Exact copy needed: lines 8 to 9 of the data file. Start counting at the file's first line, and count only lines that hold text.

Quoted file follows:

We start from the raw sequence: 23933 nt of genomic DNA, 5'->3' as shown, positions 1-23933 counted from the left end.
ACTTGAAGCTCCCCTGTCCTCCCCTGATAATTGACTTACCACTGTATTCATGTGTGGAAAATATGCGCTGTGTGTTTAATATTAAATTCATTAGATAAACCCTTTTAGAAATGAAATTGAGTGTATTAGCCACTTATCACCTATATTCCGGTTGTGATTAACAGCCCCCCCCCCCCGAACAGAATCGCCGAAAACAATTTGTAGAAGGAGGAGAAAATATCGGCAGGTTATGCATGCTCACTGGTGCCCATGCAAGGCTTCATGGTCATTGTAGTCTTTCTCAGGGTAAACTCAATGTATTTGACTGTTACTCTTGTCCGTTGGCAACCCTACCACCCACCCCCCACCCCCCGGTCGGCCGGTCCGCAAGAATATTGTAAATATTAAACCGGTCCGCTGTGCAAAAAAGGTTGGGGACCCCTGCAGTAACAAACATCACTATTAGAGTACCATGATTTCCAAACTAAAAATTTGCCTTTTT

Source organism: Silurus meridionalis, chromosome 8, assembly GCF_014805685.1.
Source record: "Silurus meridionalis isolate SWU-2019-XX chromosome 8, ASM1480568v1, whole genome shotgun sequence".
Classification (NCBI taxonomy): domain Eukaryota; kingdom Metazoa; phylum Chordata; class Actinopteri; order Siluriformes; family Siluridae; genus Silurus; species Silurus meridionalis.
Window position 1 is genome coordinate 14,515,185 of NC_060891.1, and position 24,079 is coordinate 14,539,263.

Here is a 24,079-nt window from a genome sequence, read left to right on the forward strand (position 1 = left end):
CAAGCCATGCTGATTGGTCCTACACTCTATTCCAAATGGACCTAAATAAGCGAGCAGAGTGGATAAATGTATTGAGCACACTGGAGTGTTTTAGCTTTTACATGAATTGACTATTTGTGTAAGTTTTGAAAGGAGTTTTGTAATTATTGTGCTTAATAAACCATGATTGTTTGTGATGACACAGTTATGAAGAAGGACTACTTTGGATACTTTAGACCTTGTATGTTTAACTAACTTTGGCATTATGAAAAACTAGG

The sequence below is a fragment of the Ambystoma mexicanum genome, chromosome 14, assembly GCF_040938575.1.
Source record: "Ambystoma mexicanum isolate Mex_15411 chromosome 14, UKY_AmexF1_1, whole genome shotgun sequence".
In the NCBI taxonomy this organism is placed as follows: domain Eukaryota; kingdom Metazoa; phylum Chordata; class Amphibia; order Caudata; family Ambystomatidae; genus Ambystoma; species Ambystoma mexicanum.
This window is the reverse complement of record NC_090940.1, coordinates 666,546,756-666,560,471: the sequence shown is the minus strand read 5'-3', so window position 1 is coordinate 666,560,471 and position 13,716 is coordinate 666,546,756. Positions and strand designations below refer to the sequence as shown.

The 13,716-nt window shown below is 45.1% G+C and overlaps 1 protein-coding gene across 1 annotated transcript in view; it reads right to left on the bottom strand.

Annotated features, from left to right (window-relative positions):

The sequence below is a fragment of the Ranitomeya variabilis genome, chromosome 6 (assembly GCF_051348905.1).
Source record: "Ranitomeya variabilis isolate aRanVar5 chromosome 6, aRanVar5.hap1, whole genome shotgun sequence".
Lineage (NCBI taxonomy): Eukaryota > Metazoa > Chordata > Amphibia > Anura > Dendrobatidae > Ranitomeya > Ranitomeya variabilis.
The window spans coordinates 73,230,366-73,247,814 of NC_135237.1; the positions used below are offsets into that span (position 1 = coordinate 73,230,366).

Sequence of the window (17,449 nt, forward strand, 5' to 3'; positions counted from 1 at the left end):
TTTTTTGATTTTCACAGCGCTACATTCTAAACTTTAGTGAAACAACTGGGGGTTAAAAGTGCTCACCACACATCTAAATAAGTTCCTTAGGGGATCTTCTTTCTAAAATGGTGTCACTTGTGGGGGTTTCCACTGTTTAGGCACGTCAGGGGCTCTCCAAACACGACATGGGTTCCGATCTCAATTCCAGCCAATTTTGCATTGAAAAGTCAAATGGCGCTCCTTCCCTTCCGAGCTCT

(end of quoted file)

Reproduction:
CAAGCCATGCTGATTGGTCCTACACTCTATTCCAAATGGACCTAAATAAGCGAGCAGAGTGGATAAATGTATTGAGCACACTGGAGTGTTTTAGCTTTTACATGAATTGACTATTTGTGTAAGTTTTGAAAGGAGTTTTGTAATTATTGTGCTTAATAAACCATGATTGTTTGTGATGACACAGTTATGAAGAAGGACTACTTTGGATACTTTAGACCTTGTATGTTTAACTAACTTTGGCATTATGAAAAACTAGG

The sequence below is a fragment of the Ambystoma mexicanum genome, chromosome 14, assembly GCF_040938575.1.